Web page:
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Of three good parties, Your Party stands out

BY DI EDITORIAL BOARD | APRIL 13, 2009 7:30 AM

There is no party in this week’s UI Student Government election that has taken our breath away. We have three good parties to choose from but not one great party. But, after meeting with representatives from each of the three parties and picking apart their platforms, we urge you to cast your vote for Your Party.

Emily Grieves, Your Party’s presidential candidate, has made it clear that communication with students will be at the center of her agenda as president. Students on this campus have opinions, but most don’t care enough to tell anyone about them. But we have confidence that Grieves will be a proactive leader and will be active in seeking input from her constituents. Additionally, Grieves and running mate Ali Keenan have both been on campus for four years. That seniority, paired with Greives’ experience in UISG, tells us that the duo is in touch with how the university is organized and what students want.

On that note, Grieves and Keenan have also voiced their willingness to act as a liaison among students, UI administrators, and city government officials. That role would be very valuable in addressing dangerous drinking habits that have become visible with the recent string of fights downtown. Working among the community’s various interests will be an integral part in cutting down on the number of violent incidents that occur in the bar district.

But Your Party’s most attractive quality is its ability to excite and mobilize students. On such a painfully apathetic campus, it was spectacular to see so many young people act passionately. Sure, we’re tired of the chalk, the T-shirts, and the blue sunglasses, but Your Party’s presence on campus was nonetheless encouraging. While party politics disappear after the election, we hope representatives from Your Party will be able to utilize momentum gained in the election to set their plans in action.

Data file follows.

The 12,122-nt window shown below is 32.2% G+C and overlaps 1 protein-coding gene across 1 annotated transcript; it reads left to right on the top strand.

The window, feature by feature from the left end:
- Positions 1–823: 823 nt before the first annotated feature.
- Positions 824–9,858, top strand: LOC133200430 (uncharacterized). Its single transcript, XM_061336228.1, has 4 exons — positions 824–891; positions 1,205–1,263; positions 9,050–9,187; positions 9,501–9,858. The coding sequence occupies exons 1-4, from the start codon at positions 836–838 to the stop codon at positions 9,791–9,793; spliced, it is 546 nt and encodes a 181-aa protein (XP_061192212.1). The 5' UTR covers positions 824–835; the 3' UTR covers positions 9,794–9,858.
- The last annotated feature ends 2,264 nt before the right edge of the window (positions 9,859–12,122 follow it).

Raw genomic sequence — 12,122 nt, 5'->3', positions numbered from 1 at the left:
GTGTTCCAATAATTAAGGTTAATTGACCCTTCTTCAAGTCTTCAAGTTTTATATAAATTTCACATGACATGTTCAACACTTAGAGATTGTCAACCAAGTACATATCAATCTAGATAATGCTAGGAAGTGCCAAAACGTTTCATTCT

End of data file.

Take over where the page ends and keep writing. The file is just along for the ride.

The most important thing Your Party can do is to use that excitement to lobby UI, local, and state officials. As student president and vice president, Grieves and Keenan should put voicing student interests at the top of their priorities. Our current lobbying efforts are embarrassing. As we pointed out in an editorial last week, the last UISG trip to Des Moines included fewer than a dozen students. And similar trips only take place about once a month. If elected, Your Party members will surely rally students to flood the Capitol with students who are ready to fight for safe campuses, more funding, and sensible policy.

But Your Party isn’t a perfect party. We have been somewhat concerned with the party’s campaign priorities. Pushing technology initiatives on campus (equipping Cambuses with tracking devices, switching to Gmail, putting forms online, etc.) is on the forefront of the party’s platform. Those things would undoubtedly make students’ lives less cluttered, but they should take a back seat to other issues. Your Party leaders have all but admitted defeat on the issue of out-of-hand tuition and have been vague on ways to reduce the number of fights downtown, two of the most important issues facing students.

Regardless of who leads UISG next year, leaders must make their agenda a hybrid of their own platform, the platforms of the other parties, and input from more students. We urge the next class of leaders to crusade against annual tuition hikes and to get serious about working with community members on ways to curb violence downtown. While solutions to those problems will not be simple or easily attained, any leader who labels herself or himself a student advocate must address them.


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